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Dangerous Foods

Food poisoning ("food-borne illness") is caused by eating foods containing bacteria, viruses, parasites, or other pathogens.

While FDA and USDA regulations try to prevent food from becoming tainted, food contamination is still a problem. This is true even though food product recalls aim to prevent tainted foods from reaching consumers.

Food-borne illnesses are severe. They are one of the most common grounds for personal injury claims. This article provides information about the types and sources of food poisoning. It also offers helpful resources on food recalls and food safety.

If you are already sick from contaminated food, see to read the symptoms of a food-borne illness.

Food Recalls

The U.S. Food and Drug Administration (FDA) is responsible for the regulation and safety standards of approximately 80% of the U.S. food supply. The remaining 20% of foods, primarily meat and egg products, are regulated by the U.S. Department of Agriculture's (USDA) Food Safety and Inspection Service (FSIS).

Food manufacturers and distributors typically initiate food recalls. The FDA can also request them. Because food recalls are expensive and stigmatizing, food companies try to resolve problems as quickly as possible.

Types of Food Poisoning

There are at least 250 types of food poisoning. However, most cases fall into one of three categories: bacterial, parasitic, and viral.

While you don't need to know details, it's worth discussing them briefly. This way, you are familiar with the terms if you are sick and need information on your illness.

  • BacterialE. coliClostridium botulinumShigella
  • ParasiticToxoplasmaGiardia intestinalisCryptosporidium
  • Viral: Norovirus and Rotavirus

One of the unique things about food poisoning is that you know if you're sick immediately. Common symptoms can include the following:

  • Diarrhea
  • Abdominal cramping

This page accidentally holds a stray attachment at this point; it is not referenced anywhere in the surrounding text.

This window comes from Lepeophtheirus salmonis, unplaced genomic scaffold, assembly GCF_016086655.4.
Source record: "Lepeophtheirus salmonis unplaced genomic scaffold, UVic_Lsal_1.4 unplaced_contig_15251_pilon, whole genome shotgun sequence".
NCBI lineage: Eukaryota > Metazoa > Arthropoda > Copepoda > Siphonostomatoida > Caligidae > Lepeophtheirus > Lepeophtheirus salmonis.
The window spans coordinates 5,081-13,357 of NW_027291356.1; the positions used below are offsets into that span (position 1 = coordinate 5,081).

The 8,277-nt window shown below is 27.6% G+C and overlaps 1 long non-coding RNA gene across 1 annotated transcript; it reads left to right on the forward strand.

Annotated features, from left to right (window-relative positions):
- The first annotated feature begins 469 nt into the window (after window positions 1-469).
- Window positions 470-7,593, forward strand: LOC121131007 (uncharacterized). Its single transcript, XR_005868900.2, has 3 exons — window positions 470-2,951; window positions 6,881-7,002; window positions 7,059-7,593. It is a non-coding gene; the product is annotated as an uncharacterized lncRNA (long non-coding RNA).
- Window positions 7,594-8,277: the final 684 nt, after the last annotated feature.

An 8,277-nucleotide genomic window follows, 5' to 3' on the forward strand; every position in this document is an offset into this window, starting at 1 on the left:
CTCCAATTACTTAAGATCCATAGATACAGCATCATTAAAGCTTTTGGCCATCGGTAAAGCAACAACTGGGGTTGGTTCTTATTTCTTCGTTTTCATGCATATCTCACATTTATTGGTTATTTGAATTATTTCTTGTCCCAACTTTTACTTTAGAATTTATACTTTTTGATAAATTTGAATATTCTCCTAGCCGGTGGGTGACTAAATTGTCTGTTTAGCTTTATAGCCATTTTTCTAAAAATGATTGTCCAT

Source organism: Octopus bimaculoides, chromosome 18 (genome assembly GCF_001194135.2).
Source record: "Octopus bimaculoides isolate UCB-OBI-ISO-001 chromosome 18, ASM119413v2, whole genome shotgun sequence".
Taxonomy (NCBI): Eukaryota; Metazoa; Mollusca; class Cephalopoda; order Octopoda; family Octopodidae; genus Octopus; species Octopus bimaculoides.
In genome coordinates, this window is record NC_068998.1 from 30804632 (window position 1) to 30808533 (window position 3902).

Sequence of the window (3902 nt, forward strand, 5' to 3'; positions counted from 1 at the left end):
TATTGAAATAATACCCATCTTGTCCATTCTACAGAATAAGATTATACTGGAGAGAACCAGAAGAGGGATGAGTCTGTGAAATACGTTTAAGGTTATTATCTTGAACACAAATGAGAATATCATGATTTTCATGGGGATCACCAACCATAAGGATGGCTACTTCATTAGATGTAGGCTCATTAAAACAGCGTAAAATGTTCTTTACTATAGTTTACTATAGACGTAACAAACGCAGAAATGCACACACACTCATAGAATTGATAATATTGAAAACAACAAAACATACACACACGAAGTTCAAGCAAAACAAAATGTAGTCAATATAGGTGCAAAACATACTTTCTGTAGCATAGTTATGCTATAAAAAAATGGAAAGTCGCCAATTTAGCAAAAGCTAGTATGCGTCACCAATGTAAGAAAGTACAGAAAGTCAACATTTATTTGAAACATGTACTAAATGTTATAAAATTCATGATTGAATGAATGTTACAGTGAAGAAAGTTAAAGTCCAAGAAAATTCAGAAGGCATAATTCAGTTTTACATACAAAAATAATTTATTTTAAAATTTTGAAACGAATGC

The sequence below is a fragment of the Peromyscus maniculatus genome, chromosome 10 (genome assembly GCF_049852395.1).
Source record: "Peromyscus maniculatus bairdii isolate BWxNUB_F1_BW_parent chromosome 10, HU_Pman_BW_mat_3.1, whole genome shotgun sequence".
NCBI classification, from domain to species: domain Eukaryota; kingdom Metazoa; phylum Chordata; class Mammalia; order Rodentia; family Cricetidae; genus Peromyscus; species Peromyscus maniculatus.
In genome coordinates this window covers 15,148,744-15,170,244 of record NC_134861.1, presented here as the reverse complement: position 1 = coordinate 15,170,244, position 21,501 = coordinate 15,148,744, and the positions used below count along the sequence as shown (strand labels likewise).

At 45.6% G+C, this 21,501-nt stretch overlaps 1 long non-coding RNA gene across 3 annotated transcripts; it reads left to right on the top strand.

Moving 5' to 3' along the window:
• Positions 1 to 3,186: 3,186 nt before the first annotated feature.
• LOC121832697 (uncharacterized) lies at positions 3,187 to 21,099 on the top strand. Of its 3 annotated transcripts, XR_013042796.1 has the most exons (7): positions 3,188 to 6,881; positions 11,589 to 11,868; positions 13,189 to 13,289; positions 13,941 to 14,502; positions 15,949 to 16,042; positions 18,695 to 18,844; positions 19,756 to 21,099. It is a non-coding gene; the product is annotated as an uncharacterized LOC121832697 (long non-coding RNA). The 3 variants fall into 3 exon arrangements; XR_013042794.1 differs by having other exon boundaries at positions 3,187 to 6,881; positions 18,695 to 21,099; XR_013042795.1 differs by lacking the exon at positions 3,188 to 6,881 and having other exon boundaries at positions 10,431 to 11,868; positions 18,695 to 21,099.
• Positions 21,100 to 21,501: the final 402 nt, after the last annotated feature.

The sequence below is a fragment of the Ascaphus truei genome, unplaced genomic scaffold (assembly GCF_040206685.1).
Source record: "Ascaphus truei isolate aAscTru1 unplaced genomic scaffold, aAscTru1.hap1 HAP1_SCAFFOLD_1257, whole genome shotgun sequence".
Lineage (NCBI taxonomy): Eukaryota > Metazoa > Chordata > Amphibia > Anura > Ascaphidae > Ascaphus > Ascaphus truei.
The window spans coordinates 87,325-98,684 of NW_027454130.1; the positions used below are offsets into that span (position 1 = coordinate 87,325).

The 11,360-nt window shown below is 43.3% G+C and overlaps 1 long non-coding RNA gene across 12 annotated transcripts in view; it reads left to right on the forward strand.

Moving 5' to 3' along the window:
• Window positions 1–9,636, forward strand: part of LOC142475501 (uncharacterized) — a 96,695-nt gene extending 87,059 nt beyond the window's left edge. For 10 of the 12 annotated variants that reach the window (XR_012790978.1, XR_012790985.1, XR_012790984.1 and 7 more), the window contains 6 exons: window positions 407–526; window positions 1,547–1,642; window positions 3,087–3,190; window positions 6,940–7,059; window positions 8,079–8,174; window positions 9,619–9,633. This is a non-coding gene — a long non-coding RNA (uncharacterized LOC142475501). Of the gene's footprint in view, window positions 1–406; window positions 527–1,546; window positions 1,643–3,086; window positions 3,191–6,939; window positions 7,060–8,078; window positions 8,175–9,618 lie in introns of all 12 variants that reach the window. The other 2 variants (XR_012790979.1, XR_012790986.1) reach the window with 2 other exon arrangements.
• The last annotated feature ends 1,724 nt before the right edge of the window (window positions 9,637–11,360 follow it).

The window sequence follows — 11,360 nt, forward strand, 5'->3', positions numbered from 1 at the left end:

• Vomiting
  • Nausea
  • Fever
  • Dehydration

More severe types of food poisoning, such as botulism, Hepatitis A, and vibriosis, can cause death. Listeria can also cause death in unborn fetuses.

Who Is at Risk of Food Poisoning?

While everybody is at risk of developing food poisoning, certain groups are more vulnerable to this illness. These groups include:

  • Young children
  • Pregnant women
  • Elderly
  • People with a chronic medical condition
  • People with a weak immune system

These groups must be careful about the food they eat.

Foods Most Associated With Food Poisoning

Technically, any food can become contaminated. However, certain types of food are more likely to make you sick. Eggs and meats are prone to carrying bacteria. Restaurants and stores must handle, store, and cook them properly.

Food recalls for meat products include the following:

  • Deli meats
  • Hot dogs
  • Seafood
  • Chicken
  • Turkey
  • Shellfish
  • Pork
  • Beef
  • Eggs

Deli meats on sandwiches are another source of food recalls.

Dairy products are also prone to contamination. This is especially so for mayonnaise on summer salads left on a picnic table for hours and soft cheeses like queso fresco.

In recent years, the U.S. has recalled many food items, including:

  • Sprouts
  • Spinach
  • Romaine lettuce
  • Packaged salad mixes
  • Cantaloupes
  • Green potatoes
  • Onions
  • Clams
  • Mushrooms

There also have been several recalls of flour, cookie dough, and cake mixes.

How Food Becomes Contaminated

Food can become contaminated anywhere, from harvest and preparation to packaging and sale.

Some of the more common methods of contamination include:

  • Poor waste handling, unsanitary animal sheltering, and feeding practices. These can result in diseased animals.